7 ways to manage a delivery team
Managing a delivery team could make anyone go grey. The number of variables increases as the team scales, and one bad hire could make the entire team go rotten. We're going to look into some of the best practices we've seen firsthand and ones we've been told about from Forbes 1000 logistics teams.
7 Quick Tips
- When hiring, don't paint a pretty picture. Share the reality of the work, and make sure to share the difficult stuff. Near the end, talk about the good which will leave the meeting with a positive feeling. You want workers who will be around for the long haul.
- Over Communicate. This doesn't mean micro-manage, it simply means conveying objectives on delivery day and making sure any issues are addressed (or given space to be addressed). When people don't feel heard or attention their work typically starts to reflect that.
- Zero company frustration. No employee should have to feel like they don't have the right tools to operate. These tools aren't expensive! Routing software for example should cost under $60/driver and solves most if not all issues. Any frustration should be tracked back to the drivers' mistakes and not the company. Make sure you are not at fault.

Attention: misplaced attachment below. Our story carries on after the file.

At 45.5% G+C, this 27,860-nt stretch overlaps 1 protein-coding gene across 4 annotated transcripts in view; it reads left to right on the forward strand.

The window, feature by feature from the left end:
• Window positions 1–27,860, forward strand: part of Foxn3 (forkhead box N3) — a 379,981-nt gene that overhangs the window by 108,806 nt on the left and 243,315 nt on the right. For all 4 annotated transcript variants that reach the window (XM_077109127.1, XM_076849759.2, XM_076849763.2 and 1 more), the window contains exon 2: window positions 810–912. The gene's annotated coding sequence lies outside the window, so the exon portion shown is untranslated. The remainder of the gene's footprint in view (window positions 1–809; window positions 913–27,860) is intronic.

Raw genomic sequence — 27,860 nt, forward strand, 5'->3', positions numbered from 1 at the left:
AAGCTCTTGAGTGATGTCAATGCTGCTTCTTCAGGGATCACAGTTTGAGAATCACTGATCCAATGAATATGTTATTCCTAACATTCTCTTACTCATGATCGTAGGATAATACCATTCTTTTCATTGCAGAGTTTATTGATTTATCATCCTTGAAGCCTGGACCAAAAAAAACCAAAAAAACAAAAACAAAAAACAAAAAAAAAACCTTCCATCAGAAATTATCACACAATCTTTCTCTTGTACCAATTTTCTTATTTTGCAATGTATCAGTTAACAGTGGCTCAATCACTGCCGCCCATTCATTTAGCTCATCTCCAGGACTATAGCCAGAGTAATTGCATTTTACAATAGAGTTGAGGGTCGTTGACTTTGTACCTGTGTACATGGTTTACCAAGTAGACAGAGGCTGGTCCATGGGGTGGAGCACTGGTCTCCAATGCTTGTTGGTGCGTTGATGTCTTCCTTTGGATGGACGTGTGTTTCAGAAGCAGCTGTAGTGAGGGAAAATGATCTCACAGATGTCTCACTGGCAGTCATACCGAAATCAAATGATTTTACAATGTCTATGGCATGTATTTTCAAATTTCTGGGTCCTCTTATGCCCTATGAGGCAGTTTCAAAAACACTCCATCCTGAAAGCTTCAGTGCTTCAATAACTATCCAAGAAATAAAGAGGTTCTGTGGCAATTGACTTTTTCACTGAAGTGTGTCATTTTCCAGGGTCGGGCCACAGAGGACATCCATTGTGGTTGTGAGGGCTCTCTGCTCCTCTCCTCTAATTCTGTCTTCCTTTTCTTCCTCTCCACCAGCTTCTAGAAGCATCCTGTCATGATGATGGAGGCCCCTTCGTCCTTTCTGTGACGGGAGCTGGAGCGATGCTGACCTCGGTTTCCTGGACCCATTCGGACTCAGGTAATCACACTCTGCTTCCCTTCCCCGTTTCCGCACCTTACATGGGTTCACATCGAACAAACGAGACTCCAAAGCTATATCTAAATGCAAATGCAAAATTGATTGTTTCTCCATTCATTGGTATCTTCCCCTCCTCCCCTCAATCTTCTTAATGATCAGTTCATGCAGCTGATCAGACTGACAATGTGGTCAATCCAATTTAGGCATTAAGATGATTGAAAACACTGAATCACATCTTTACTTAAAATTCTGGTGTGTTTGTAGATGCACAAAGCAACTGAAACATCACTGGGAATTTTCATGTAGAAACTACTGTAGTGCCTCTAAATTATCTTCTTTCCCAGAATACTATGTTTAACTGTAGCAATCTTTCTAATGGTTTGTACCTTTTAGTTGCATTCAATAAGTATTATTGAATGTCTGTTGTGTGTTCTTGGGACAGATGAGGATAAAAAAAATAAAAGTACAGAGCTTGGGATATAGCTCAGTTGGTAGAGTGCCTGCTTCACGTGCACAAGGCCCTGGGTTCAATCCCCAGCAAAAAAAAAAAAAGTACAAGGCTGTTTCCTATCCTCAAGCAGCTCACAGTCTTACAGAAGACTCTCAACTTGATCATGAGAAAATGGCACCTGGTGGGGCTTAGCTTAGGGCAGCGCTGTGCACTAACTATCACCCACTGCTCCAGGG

- Company Culture. Over 85% of female drivers leave their delivery job because they found a company with a "better" culture (joint study by the University of Arizona and UPS- 2019). A "better" culture is described as less frustration when completing routes, a supportive management team, training opportunities, and predictable hours.
- Day-to-Day. The driver is only responsible for the loading of their truck and making the deliveries. Everything else is taken care of or automated. For example, proof of delivery, contacting the customer, checking in with how to deliver to any specific client, etc.
- Stand-Ups. Having a weekly meeting for 15-20 minutes each week to let drivers address any issues. This will be a heavy load for the first 3-5 weeks, as drivers may have a lot of pent-up anger, but the agenda will slowly come to a near flat line. One great way to respond to a request you can't solve is "let me look into this and get back to you next week", and get back to them next week. Taking a week to look into an issue will give the drivers confidence that you are taking concerns seriously even if you answer that problem can't be fixed or only have a partial solution.
- Ask your best drivers for referrals. When hiring- hire people you know. Any driver that recommends a friend will have that extra stake in the new hire. They will check in and make sure that the driver isn't doing poorly because that reflects on them.